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I've got a really good idea for a film (part 2)

I run a filmmaker's website and most of the queries I get about screenwriting (or even filmmaking) amount to roughly the same thing . . . "I have a really good idea for a screenplay". It's not what I want to hear because I know myself, in the early days, I said exactly the same thing - and often. I now know that basically - it's meaningless warm air.

I dread the day someone tells me their idea and it's a good one and I go away and write it down - legally claiming all copyright to an idea they may have had in their family for generations. That's right. Your idea is only legally an idea if it is written. Of course, I wouldn't take someone's idea like that - not without telling them. But legally, I would be well within my rights. After all, I have reams and reams of evidence to say that I write screenplays. And for every screenwriter, life is research. Conversations are the best research.

The "I have a really great idea for a film" statement requires greater scrutiny. It's a statement not without merit. Indeed (but highly doubtfully) it may even be true. It's probably driven by a burning need to do something. Or at least, the need to be seen by others to do be doing something. And there's something in that. Sometimes it is good to be seen to be doing something - even if you're not doing anything. Especially by the right people; investors, clients, society in general. People feel accepted when they are seen to be doing something. It does something for the confidence.

The actual process of writing is long and arduous and often boring. By the time you've written a screenplay 15 or so times (like we have) you're a little bit over the "I've got a really good idea for a film". Getting someone to read your 100+ page manuscript is a Kafka-esque trial in itself.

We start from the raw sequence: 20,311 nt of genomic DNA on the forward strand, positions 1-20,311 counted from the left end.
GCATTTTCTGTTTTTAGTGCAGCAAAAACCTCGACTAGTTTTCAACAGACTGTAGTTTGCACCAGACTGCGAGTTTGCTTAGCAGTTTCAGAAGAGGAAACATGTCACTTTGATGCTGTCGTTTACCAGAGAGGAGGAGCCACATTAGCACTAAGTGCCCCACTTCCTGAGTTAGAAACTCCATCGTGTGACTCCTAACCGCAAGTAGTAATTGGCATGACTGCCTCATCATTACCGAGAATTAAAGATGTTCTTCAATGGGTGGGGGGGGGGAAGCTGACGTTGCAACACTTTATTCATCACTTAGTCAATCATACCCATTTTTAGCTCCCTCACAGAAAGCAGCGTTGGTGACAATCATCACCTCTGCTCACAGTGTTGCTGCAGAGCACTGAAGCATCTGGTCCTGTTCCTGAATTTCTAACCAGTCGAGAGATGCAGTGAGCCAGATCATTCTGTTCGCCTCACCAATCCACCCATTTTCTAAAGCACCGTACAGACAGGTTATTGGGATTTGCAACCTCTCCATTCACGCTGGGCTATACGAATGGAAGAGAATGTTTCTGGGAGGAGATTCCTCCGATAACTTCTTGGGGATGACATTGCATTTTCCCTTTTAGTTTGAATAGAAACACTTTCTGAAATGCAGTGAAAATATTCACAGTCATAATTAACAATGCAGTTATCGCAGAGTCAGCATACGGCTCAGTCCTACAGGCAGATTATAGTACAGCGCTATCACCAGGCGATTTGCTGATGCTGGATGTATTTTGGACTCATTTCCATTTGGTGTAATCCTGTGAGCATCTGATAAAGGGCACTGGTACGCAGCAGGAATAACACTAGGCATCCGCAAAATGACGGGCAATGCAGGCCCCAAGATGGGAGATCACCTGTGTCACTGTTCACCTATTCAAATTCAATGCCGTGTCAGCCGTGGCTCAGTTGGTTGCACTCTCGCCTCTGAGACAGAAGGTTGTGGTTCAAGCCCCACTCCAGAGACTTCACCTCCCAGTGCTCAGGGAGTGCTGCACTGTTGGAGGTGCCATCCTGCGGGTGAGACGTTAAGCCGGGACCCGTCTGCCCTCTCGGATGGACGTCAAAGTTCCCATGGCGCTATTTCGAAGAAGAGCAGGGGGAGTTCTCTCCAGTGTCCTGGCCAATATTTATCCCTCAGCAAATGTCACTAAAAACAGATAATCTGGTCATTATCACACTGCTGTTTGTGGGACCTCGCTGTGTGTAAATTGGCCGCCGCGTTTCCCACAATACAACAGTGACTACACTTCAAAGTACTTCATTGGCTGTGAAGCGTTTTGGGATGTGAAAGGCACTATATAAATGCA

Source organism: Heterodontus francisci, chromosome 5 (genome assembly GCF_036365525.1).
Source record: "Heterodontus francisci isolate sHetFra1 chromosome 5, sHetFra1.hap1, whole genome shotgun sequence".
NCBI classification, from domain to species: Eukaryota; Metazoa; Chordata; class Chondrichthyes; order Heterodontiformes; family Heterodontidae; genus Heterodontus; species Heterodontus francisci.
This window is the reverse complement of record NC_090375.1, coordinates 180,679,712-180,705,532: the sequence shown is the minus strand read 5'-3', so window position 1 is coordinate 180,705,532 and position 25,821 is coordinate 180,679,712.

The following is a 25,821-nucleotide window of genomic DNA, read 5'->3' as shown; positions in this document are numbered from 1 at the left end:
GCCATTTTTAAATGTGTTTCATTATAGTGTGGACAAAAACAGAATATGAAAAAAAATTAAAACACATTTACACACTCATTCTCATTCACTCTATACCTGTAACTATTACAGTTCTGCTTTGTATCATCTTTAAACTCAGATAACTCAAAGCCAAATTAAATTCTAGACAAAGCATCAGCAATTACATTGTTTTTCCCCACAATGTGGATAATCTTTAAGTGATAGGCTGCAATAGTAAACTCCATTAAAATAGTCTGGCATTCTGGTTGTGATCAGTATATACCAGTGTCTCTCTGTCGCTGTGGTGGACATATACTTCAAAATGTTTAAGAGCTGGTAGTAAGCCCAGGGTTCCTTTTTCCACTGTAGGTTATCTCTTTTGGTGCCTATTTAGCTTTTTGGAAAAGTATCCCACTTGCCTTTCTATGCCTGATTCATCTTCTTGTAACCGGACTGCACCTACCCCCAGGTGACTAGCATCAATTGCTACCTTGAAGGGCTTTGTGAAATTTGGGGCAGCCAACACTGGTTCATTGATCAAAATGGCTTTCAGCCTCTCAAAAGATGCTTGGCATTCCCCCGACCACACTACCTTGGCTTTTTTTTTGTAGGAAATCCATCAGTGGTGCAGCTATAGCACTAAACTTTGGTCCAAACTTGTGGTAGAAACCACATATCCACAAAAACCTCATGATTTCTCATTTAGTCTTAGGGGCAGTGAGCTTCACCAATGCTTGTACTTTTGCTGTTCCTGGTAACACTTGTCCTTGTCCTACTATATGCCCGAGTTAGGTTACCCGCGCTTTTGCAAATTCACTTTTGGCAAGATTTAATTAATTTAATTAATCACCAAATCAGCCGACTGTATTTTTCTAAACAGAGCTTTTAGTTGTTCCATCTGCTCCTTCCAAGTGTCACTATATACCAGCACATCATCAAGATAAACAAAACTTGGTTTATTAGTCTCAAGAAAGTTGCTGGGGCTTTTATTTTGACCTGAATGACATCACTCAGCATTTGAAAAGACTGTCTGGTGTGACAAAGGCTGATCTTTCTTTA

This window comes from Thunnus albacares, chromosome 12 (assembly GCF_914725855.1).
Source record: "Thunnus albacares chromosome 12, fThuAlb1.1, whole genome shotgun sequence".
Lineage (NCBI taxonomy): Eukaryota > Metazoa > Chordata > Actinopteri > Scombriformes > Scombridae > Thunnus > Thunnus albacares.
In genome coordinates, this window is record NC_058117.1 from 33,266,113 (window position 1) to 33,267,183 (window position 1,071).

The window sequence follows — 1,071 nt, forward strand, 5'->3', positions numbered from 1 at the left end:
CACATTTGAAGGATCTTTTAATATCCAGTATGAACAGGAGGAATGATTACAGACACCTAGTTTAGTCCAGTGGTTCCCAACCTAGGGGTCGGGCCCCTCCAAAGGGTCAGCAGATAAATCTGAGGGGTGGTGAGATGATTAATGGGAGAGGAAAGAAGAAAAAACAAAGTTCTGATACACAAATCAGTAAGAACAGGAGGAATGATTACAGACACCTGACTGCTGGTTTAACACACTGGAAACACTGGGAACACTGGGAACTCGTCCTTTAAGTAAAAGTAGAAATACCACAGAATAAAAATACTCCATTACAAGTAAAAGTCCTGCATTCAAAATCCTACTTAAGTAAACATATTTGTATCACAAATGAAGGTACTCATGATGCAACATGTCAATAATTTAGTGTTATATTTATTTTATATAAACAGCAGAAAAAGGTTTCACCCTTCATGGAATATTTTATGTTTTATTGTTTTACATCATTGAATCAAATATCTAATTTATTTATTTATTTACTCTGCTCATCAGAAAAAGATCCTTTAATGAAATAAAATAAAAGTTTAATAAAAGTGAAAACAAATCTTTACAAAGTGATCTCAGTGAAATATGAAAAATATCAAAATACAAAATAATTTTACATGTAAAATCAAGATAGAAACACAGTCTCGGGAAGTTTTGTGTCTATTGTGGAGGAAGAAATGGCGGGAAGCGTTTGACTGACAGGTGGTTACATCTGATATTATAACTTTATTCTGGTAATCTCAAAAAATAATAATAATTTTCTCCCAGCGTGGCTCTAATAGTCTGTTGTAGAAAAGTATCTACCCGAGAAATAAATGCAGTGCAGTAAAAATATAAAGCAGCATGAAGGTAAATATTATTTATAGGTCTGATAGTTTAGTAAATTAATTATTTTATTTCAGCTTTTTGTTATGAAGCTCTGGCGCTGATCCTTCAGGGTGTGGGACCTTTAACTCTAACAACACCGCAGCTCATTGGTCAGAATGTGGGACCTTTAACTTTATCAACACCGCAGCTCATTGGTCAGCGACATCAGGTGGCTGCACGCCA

I've just uploaded the website for The Last Train to Freo. The crew and cast are all panicking and I can feel their excitement as we approach September 14th (release date). And somehow I feel a part of that - because I'm their web guy. They don't know that I'm also a writer / filmmaker. As the web guy, I get to talk and deal with all the distributors and all the important film people. Directors, investors etc.

I feel like a guy who has a really great idea and just has to let it out - probably to the most inappropriate person in the chain of command. Like I've got a scrunched up piece of tissue-paper in my back pocket with a script idea on it and I've got butterflies in my pocket because I'm about to do an impromptu pitch. How great would it be if I gave my pitch right over the phone during a file upload? To the new marketing girl - or even the secretary at Dendy Films.

That would be wrong, readers. Very very wrong.

Don't perform your idea, write it.

Pitching is the thing you do after the film is written. Indeed, some kids these days go straight into production on the computers in their own bedrooms. But there's a lot to be said about that and I don't have the time here.

I have to go. I feel anxious.

I'm about to do something towards my next screenplay . . .

Right now, it's just a really great idea.


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